Through the stunning and immersive work of Crystal Moselle, we are able to gaze through the eyes of an incredible range of characters. For her HBO series Betty, Moselle collaborates with her subjects to make a vital piece of art, detailing life as a young woman skateboarder in New York City. Moselle describes to Schön! how she is inspired by these women who choose to break boundaries in society, and how inspiration hits her when she meets certain people on the street. “For me, it’s all about the discovery,” she tells us. “I want it to feel like a discovery.” Schön! spoke with Moselle for an exclusive interview.
We love your previous work and its engagement with worlds outside our everyday experience. Could you walk us through your creative process of how your work is made within these communities, and maybe some of the collaborative aspects?
I think I have this inherent instinct that hits me, that goes off when I see certain characters. When I see certain people it really draws me to them. Then, I create a story inspired by their life and around their world, rather than writing and casting something later. I’m very inspired by people and their charisma.
What were your steps in transitioning from Skate Kitchen to your HBO series, Betty?
Larry, my agent, showed Amy Gravitt Skate Kitchen. He took her to see the film, and she really loved it. They contacted me about developing a TV show. It was very organic. I didn’t ever have the idea, “I want to make a TV show.” Everything naturally happened.
We also heard that you introduced yourself to two girls in the subway to create Skate Kitchen and eventually Betty. What specifically drew you to them?
I was drawn to their charisma. I just thought it was really cool that the girls were skateboarding. I would never see that when I was younger; I never saw girls skateboarding in New York. But now, it’s just a regular fare all over the world. It’s like I really hit the zeitgeist.
Speaking of the city, what is your relationship like with New York?
I think that with New York, there’s always a new world that you can discover… Before Skate Kitchen, I kind of had this idea that New York was dead. I was like, “I’m done. I’m leaving soon.” But then I met them, and I discovered a whole new version of New York. I think it’s a good exercise; wherever you’re at, you can always reinvent and inspire yourself again.
How does skateboarding work itself into your own philosophy, and what does it mean to you?
I think it’s a good parallel to anything that we’re interested in, because it’s self-motivated. With skateboarding, you can still have a community, but you can also do it on your own if you want. For the young women involved in the show, it’s a world that they were interested in, but society told them they can’t — but they were like, “well, actually, we can.” And I think that’s a good metaphor for anything that we can do.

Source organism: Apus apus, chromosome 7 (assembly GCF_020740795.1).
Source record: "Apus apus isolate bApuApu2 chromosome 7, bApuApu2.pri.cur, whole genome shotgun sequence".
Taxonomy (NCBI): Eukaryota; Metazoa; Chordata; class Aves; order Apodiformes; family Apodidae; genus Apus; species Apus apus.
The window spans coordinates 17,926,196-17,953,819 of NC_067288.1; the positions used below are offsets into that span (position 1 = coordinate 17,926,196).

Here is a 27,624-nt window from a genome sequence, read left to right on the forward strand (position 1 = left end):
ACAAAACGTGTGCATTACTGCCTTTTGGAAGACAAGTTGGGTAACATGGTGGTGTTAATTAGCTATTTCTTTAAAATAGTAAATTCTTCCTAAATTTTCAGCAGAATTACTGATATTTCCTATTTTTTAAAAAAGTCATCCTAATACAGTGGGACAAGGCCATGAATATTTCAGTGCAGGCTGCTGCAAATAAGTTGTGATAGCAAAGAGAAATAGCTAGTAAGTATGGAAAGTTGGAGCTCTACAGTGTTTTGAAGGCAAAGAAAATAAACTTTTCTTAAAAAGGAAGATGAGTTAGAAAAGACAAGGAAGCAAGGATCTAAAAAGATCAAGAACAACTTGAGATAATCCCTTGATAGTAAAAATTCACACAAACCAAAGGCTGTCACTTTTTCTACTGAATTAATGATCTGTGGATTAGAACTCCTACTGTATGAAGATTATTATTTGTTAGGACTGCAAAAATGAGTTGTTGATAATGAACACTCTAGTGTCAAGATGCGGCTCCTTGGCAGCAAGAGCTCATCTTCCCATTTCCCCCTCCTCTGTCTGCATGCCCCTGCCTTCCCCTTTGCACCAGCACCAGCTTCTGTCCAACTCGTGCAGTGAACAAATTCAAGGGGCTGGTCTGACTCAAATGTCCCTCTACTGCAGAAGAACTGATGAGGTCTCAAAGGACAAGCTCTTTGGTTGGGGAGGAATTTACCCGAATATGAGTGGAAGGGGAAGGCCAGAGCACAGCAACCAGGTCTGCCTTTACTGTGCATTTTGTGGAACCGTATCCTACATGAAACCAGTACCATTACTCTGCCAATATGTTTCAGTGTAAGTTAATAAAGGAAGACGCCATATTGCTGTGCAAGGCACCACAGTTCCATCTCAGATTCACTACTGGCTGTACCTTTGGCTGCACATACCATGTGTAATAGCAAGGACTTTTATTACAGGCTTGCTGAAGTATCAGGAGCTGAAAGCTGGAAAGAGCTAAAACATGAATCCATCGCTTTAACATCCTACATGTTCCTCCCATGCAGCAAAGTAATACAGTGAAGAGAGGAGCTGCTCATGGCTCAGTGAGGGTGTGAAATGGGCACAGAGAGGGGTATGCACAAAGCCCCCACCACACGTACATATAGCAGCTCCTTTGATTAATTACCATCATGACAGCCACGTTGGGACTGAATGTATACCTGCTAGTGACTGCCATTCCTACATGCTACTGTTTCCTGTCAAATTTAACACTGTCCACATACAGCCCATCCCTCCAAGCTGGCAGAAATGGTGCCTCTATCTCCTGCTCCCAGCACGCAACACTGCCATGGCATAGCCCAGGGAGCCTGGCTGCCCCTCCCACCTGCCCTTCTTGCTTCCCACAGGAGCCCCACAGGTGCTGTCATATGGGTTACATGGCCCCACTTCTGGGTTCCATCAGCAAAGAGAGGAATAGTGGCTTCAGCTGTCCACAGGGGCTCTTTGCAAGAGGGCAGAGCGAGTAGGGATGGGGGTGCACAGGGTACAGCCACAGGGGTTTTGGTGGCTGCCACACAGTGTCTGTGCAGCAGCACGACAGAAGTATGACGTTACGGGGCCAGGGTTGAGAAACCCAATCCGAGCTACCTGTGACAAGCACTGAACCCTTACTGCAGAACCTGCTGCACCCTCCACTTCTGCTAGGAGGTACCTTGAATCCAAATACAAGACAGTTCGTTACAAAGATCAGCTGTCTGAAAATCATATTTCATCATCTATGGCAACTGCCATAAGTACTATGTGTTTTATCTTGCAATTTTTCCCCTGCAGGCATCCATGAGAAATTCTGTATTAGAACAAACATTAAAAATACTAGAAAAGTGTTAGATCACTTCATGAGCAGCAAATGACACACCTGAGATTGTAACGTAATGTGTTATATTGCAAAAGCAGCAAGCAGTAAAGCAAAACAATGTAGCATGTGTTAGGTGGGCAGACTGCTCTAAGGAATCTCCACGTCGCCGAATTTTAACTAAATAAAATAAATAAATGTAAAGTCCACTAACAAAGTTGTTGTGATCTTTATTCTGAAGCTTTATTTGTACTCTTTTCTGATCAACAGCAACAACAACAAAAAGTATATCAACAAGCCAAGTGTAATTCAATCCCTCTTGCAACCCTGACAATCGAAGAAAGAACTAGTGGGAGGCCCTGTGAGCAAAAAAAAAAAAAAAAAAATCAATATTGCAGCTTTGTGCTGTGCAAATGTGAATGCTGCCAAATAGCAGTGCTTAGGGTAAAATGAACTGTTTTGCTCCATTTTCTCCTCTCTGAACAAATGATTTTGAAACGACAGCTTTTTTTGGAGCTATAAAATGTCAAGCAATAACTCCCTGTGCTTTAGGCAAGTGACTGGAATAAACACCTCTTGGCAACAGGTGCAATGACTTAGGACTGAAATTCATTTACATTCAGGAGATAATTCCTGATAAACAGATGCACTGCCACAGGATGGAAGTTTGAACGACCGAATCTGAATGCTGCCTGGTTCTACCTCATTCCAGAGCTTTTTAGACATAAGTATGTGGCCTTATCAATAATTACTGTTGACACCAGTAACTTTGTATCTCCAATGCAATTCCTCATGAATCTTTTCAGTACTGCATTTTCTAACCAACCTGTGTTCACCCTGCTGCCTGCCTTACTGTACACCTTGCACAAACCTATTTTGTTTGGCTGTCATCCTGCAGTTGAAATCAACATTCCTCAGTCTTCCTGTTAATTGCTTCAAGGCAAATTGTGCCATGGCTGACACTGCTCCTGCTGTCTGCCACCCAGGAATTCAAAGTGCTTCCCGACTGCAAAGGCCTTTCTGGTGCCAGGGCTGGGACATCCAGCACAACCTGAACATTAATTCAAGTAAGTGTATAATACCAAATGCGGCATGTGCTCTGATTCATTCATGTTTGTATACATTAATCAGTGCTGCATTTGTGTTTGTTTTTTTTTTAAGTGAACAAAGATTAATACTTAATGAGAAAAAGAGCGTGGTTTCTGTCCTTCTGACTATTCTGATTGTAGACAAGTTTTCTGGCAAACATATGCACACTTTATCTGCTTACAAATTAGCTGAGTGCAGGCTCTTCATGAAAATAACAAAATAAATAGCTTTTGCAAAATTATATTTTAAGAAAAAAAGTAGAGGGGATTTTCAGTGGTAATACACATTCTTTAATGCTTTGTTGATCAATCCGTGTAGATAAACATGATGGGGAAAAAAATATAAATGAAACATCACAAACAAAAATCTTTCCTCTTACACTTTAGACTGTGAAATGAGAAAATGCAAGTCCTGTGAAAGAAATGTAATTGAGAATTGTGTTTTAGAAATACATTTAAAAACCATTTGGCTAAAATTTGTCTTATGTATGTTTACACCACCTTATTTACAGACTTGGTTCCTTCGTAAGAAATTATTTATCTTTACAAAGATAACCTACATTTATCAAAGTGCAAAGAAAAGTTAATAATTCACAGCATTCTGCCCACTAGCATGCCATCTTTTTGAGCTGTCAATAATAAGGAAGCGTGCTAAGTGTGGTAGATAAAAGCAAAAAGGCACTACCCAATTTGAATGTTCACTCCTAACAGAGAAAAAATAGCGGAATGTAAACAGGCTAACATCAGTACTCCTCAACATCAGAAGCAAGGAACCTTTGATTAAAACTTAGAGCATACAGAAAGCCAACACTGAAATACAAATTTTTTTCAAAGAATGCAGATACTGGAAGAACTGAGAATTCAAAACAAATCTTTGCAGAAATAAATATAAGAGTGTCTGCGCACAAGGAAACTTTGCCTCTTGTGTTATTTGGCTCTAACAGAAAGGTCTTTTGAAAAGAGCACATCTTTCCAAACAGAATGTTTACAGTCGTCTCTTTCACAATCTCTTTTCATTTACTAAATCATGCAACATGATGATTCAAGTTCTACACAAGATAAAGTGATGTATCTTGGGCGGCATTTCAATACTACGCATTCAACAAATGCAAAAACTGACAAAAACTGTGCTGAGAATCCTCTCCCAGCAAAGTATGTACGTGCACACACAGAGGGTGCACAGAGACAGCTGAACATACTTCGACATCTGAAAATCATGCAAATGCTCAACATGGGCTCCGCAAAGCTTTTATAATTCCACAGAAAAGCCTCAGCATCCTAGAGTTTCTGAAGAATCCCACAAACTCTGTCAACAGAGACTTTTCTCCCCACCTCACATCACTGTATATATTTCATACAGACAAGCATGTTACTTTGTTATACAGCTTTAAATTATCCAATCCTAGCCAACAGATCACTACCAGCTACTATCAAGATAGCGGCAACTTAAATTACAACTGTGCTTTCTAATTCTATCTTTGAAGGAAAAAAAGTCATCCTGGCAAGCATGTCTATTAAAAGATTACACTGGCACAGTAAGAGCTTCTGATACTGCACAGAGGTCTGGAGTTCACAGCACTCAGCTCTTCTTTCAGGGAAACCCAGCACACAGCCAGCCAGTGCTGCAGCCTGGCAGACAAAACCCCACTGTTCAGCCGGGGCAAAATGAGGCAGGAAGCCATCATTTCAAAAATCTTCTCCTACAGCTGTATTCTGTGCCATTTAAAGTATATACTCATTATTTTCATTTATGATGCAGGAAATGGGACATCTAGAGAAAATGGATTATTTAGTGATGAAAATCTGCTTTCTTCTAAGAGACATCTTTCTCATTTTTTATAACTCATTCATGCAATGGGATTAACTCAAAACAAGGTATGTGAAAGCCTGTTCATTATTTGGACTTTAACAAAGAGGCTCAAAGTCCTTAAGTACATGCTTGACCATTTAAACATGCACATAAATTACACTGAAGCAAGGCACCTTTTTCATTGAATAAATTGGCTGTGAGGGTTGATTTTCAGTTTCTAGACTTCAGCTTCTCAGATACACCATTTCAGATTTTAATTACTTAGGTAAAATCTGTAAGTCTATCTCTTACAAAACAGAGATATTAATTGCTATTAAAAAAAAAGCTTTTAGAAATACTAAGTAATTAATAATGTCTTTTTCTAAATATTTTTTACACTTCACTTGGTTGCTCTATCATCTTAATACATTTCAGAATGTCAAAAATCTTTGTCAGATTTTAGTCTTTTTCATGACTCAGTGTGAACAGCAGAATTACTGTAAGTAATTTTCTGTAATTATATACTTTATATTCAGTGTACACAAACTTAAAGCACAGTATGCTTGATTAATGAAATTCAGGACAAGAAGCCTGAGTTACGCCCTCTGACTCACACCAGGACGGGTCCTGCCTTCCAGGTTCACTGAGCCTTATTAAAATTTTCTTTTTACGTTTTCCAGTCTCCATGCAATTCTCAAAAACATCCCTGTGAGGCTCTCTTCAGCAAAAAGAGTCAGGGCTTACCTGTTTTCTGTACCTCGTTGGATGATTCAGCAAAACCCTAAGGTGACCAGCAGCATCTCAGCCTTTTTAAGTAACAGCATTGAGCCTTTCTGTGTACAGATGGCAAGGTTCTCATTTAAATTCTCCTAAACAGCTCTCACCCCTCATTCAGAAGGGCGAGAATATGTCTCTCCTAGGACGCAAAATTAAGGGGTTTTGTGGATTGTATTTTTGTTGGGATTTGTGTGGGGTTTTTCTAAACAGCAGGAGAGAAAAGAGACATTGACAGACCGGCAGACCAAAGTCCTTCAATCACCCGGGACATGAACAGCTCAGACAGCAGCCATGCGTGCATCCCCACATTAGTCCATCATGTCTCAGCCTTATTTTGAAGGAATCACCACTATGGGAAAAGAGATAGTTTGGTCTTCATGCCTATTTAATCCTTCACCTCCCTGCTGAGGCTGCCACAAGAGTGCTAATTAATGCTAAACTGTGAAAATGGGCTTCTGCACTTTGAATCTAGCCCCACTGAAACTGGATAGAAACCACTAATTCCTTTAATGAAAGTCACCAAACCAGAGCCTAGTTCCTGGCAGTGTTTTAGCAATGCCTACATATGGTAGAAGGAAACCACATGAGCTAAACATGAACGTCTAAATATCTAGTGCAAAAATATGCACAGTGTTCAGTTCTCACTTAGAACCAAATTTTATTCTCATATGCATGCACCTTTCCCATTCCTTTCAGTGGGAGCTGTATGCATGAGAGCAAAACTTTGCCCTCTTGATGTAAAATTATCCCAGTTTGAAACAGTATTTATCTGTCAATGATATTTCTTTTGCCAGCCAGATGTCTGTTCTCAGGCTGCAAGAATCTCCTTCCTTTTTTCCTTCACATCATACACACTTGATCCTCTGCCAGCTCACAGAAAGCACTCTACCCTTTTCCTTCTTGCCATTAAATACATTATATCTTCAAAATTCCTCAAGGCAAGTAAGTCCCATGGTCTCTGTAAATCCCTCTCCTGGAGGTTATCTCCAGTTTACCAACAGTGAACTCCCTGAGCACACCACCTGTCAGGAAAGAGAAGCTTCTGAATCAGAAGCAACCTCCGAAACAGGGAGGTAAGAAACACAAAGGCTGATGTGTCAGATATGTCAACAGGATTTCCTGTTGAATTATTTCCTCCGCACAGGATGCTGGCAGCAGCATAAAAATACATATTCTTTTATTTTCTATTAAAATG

Gender roles and queerness are an ongoing theme throughout the series. How do you approach gender roles and queerness while telling the story of Betty?
We just stay true to their community. So, we continue to tell their stories and everything based on the girls and their lives. They’re all very supportive and open.
You bring up many important issues throughout the season in a very decisive, nuanced manner. The way the narrative progresses throughout Betty for the viewer to digest is very lifelike. How do you tackle these narratives during your process?
We create the scripts and then we do rehearsals with the girls. Then, we create the scenes again with the girls’ take on it, and they put their own nuance on them. After that, we shoot, so we’re super prepared. We almost shoot it like a documentary so it can really unfold. And for me, it’s all about the discovery. I want it to feel like a discovery.
There seems to be special care taken into consideration for the music in Betty. How do you choose the composition and music for your work?
Well, I’ve been working with Aska Matsumiya for over 10 years. Her and I collaborate on the score. We’re always trying to create something completely unique, and something that maybe nobody’s heard before. We’re pushing each other constantly. And then for the actual music we have, I have songs I’ve listened to that year, and whatever the girls listened to. And then of course, the music supervisor helps out on that as well.
Are you working on anything new?
Yeah, I have a film that I just finished the script for that’s about my father. It’s about his time working at a mental hospital in the 70s as a music therapist. I’m very connected to sounds and music. I think it’s because my father and my grandfather are both musicians.
What songs do you have on repeat this summer?
Oh, there’s a song at the end of Betty in episode one called “Do Yourself a Favor” by Dear Derrick. That’s really good.
Lastly, do you have any favourite books?
I don’t have one favourite book now, but I think an inspiring book for me is the Marina Abramović memoir Walk Through Walls. I’m not a fan of hers, but I thought the book was super inspiring… She has so much strength. She’s a very strong woman who goes after things in a way that almost goes beyond science. She can do things that don’t really make sense. I believe that with your mind anything is capable. So yeah, her book, and I’m also a big fan of Murakami — I’ll read any book by him.
Betty is currently airing on HBO.
photography. Erik Tanner @ This Represents
creative direction. Panagiotis Chatzistefano
fashion. Nicolas Eftaxias @ Factory Downtown
talent. Crystal Moselle
hair. Levi Monarch @ Kramer and Kramer
make up. Rommy Najor
words. Abby Wright